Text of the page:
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BHTW December 2007

BHTW December 2007

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Published by: cheryl on Nov 29, 2007
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“The night is advanced; the day is athand”—a paradoxical thought at thebeginning of Advent, coming as it doesin the winter of the year when the daysare ever shorter, the nights longer, dark-er, colder. This very discrepancy jolts usinto awareness. It is easy to be wrappedup in our own comfort at this time of year. In our attempts to escape the greyskies that threaten snow, the starknessof black branches of winter trees againstcold skies, we build fires in the fireplaceor turn up the furnace. We have festivemeals. We shop and decorate and bakefor Christmas celebrations.But Advent calls us to an awarenessof something beyond the comfort andcheer of Christmas traditions, calls usinto the winter of the year to see thebeauty of waiting—darkness waitingfor light, emptiness waiting for full-ness, cold waiting for warmth, heartswaiting for love.Our Gospel today warns us not to belulled to sleep by daily routines andthe holiday flurry of activity. Jesus con-demns the people of Noah’s time notfor their activities, but for their indif-ference to the realities of life in theirmidst. Too often we like to pretendthere’s nothing beyond the next festivi-ty. Advent is a time to prepare our-selves not for a whirl of Christmas par-ties but for the Lord who is continuallybreaking into our lives. We might shake our heads at theobvious truth in Jesus’ statement: “If the owner knew when the thief wascoming, he would not let him breakinto the house.” In these days of elabo-rate security alarms and neighborhoodwatch programs, we seem to havedecided that the best response is to bealways vigilant against threats knownand unknown. But have we prepared aswell for the coming of the Lord intoour lives? How aware are we of theLord trying to break open our hearts?Advent calls us to transform ourlives because of God’s promise to dwellin our midst. As the liturgical seasonsand scriptures cycle around each year,we might begin by asking, Where was Iwhen this was proclaimed last andwhere will I be when it’s proclaimedthis year? How has my life changed?Advent comes into the darkness of our everyday lives with a promise of love and light, a challenge of conver-sion, a sense of discovery. Advent is atime to rediscover our faith, to explorewho we are and who we follow. Theprophets call us to believe in God’spromise—to take risks, to make diffi-cult choices, to give of ourselves.Christmas celebrates the first risk Jesustoo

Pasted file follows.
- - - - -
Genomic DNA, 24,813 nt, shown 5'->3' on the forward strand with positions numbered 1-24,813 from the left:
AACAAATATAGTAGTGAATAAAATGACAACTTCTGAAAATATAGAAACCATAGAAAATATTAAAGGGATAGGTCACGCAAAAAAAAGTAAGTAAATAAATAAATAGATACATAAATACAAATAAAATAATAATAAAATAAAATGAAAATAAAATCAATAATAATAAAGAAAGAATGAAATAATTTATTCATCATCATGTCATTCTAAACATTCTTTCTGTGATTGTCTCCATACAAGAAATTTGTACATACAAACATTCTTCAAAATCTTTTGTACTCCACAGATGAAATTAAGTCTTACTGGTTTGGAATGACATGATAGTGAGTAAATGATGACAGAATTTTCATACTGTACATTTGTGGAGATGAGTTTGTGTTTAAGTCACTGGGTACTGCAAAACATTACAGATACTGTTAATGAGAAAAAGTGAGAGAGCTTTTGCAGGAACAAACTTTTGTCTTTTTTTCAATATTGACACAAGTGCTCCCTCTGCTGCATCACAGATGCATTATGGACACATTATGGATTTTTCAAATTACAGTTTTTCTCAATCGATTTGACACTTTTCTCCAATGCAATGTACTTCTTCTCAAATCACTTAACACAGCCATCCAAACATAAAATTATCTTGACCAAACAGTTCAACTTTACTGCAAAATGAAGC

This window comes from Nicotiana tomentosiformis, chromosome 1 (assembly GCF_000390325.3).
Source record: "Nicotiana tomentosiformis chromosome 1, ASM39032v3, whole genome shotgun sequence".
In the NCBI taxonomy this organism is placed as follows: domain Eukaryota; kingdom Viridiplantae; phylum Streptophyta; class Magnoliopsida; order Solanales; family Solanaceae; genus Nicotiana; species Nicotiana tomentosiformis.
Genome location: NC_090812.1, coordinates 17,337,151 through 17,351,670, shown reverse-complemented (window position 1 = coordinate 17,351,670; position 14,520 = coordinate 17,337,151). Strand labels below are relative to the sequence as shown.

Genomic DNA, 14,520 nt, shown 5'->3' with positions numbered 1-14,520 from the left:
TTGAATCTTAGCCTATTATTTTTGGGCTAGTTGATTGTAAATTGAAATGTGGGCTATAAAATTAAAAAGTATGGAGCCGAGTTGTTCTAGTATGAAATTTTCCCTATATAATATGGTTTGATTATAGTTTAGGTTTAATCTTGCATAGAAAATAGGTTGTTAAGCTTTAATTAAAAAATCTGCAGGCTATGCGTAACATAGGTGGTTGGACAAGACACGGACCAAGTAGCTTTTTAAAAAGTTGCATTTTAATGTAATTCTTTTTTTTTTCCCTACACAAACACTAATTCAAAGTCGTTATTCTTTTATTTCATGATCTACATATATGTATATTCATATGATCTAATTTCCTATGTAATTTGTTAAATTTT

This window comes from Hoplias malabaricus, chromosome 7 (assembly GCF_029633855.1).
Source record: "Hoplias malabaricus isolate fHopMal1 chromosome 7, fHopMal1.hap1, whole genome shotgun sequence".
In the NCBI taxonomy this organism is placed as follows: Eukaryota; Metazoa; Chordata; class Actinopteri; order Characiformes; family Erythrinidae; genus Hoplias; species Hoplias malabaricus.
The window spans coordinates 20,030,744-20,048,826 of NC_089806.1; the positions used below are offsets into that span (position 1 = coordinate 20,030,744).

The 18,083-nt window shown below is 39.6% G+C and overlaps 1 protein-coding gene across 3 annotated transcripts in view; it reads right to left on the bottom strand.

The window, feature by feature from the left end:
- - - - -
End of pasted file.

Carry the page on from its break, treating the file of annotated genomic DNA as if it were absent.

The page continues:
—being born into our world. Everyday we’re called to take the risk of liv-ing in that world and transforming itthrough our belief in God’s promisefulfilled in Jesus the Christ. Groundedin our faith, we discover that takingrisks can awaken within us a sense of promise and anticipation, not dreadand fear and remorse.Once when I was a child, the north-ern lights were making a particularlydazzling displa
in the skies over ourhouse. My parents tried to wake me forit, but said I just wouldn’t wake upenough to go outside. I’ve alwaysregretted missing that experience. Paultells the Romans, “You know the time;it is the hour for you to awake fromsleep. For our salvation is nearer nowthan when we first believed.” And Jesus tells his disciples, “Stay awake!For you do not know on which dayyour Lord will come.” They’re not say-ing this to frighten us, but to makesure we don’t miss the wonder that isEmmanuel.
Isaiah 2:1-5
A prophet describes the wonderfulchanges that will take place when peo-ple look to God for instruction.
Romans 13:11-14
Paul tells us that our salvation is near athand.
Matthew 24:37-44
 Jesus admonishes all to be in a constantstate of preparedness.
St.Anthony Messenger Press
An Advent Wake-Up Call
By Diane M.Houdek 
December 2,2007
Editor:Diane M.Houdek;Art Director:Michael Winegardner;Illustrations by Julie LonnemanFor licensing information,call
or visit
 www.BringingHometheWord.org.Copyright © 2007
,St.Anthony Messenger Press,28 W.Liberty St.,Cincinnati,OH 45202.
All rights reserved.Print duplication rights granted only to license holder.
Create a family Advent wreath.Afterthe sun sets on the First Sunday of Advent,turn out all the house lights.Stand for a few moments in the dark-ness.Listen to the house noises,feelthe darkness.Then,light one candleon the wreath and watch the lightradiate around you.Say together ,“Jesus Christ,Light of the world,comeinto our hearts again.”
The church has designated particu-lar colors to carry the symbolismand mood of each sacred season.The liturgical color for Advent ispurple, not red or even green.These colors are meant to create aliturgical mood that key into thegrace of the season. It is importantfor us to put aside the colors of Christmas with all the decorationsand first display the more somberpurple tones of Advent. Put out alittle purple this year in your homeand save the colors of Christmas fortheir own time.
Come,long-awaited SaviorFill the dark placesof my lifewith your amazing LightCome to those placeswhere I have closedthe shutters,drawn the curtainsand refuse to openmy soulto the truththat light brings.Come,long-awaited Savior,change me.Amen.